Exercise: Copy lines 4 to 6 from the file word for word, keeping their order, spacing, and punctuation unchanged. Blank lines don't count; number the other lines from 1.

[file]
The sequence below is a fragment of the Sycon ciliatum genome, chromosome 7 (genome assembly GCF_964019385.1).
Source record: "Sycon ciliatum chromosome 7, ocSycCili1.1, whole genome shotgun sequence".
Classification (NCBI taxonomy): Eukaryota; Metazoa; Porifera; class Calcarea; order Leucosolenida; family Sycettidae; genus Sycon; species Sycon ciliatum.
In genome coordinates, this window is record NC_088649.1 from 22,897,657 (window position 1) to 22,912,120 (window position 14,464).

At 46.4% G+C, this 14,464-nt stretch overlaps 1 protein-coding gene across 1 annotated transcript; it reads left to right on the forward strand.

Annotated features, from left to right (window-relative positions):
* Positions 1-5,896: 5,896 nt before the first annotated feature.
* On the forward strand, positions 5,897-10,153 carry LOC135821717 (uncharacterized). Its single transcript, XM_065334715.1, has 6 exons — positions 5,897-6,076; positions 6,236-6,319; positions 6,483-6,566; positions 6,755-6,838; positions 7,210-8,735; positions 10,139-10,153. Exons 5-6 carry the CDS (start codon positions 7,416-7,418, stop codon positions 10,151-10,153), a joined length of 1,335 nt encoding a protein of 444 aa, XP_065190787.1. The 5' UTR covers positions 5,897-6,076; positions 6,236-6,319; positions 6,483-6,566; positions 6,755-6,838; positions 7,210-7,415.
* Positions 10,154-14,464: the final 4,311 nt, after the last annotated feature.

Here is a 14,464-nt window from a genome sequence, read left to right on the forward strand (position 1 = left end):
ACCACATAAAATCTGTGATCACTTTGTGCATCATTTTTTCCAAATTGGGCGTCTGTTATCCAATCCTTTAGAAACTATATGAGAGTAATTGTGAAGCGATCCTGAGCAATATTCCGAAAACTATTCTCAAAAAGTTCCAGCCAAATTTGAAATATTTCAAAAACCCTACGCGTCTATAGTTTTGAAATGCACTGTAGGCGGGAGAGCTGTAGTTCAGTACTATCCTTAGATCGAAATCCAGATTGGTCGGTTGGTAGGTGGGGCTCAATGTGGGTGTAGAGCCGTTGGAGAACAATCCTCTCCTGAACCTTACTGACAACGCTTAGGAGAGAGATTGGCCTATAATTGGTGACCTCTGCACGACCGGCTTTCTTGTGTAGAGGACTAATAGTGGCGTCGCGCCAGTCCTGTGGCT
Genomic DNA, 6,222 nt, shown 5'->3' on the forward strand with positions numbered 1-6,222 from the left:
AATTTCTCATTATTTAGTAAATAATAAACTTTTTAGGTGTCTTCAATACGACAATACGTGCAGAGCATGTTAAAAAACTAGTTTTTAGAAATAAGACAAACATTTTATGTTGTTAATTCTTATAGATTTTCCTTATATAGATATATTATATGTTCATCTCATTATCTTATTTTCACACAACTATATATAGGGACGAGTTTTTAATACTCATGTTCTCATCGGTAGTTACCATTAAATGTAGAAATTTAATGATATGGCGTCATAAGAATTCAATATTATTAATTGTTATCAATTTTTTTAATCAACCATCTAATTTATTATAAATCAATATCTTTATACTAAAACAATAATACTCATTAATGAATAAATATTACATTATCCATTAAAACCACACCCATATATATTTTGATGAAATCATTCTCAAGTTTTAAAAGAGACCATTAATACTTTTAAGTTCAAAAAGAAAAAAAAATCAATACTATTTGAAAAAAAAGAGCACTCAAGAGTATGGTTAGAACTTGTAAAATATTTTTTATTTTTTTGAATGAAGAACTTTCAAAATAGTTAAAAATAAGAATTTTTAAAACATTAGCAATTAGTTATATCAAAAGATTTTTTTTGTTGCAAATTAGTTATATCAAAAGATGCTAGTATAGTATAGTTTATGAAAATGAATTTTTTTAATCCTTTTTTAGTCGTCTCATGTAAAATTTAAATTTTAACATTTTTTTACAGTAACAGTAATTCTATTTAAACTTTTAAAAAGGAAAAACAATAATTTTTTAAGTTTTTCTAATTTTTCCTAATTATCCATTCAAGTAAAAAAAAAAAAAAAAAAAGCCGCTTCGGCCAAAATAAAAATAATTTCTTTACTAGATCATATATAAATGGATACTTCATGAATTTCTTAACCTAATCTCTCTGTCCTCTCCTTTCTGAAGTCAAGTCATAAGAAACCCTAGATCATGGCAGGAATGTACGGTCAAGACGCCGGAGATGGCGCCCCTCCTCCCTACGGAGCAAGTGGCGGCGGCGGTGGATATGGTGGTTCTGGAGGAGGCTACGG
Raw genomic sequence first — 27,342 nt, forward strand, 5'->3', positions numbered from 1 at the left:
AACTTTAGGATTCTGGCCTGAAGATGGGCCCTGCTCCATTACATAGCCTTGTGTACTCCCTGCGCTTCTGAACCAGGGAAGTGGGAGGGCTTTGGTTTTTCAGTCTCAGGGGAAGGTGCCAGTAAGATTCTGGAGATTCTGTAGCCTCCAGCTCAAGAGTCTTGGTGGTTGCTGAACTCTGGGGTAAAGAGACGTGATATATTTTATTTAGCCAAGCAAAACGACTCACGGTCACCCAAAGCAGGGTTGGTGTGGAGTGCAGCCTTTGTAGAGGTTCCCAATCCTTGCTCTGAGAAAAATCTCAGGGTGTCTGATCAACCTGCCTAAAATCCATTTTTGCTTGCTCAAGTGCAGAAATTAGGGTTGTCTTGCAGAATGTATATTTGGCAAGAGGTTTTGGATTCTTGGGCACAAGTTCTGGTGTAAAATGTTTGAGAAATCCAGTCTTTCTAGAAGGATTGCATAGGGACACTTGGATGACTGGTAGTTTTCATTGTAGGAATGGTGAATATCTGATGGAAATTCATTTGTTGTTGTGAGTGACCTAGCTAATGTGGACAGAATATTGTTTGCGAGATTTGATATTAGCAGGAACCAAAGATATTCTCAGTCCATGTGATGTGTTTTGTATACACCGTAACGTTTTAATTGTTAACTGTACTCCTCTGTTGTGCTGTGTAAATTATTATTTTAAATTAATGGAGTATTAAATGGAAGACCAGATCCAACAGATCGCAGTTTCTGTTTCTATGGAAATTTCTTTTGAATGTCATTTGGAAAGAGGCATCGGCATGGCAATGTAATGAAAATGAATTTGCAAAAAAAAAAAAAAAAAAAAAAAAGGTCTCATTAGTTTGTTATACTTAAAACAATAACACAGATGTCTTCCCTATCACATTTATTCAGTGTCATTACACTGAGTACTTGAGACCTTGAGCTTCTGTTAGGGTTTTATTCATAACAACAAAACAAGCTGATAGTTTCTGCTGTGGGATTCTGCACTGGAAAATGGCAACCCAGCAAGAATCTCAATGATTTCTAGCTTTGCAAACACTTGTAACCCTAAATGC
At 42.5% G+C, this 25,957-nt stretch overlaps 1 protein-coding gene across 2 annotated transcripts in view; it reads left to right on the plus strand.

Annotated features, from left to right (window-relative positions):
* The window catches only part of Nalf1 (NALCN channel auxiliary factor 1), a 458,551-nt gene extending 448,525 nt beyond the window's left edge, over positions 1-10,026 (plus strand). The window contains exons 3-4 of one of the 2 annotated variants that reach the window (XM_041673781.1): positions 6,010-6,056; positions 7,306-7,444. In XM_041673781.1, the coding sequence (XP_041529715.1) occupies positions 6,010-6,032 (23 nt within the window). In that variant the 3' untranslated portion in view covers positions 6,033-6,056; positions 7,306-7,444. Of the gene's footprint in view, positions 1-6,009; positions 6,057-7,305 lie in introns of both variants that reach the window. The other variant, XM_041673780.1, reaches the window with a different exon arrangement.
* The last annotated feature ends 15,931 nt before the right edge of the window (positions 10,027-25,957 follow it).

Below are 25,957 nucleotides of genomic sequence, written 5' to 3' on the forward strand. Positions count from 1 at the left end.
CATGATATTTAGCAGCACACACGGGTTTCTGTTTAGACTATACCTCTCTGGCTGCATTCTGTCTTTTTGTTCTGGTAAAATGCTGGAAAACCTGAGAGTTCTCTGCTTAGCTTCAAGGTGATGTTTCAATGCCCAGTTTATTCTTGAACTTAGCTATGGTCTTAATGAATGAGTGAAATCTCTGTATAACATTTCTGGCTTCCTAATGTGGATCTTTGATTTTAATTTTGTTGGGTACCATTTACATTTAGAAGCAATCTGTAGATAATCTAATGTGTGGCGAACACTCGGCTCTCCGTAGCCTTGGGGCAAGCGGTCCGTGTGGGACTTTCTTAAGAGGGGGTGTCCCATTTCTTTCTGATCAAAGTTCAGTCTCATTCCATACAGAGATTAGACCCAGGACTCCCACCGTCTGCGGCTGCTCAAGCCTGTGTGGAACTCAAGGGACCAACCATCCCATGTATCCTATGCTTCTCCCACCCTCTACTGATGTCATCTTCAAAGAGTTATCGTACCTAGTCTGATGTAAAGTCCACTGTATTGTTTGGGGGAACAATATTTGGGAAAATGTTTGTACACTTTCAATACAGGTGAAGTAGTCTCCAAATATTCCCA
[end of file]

In genome coordinates, this window is record NC_088649.1 from 22,897,657 (window position 1) to 22,912,120 (window position 14,464).

At 46.4% G+C, this 14,464-nt stretch overlaps 1 protein-coding gene across 1 annotated transcript; it reads left to right on the forward strand.

Annotated features, from left to right (window-relative positions):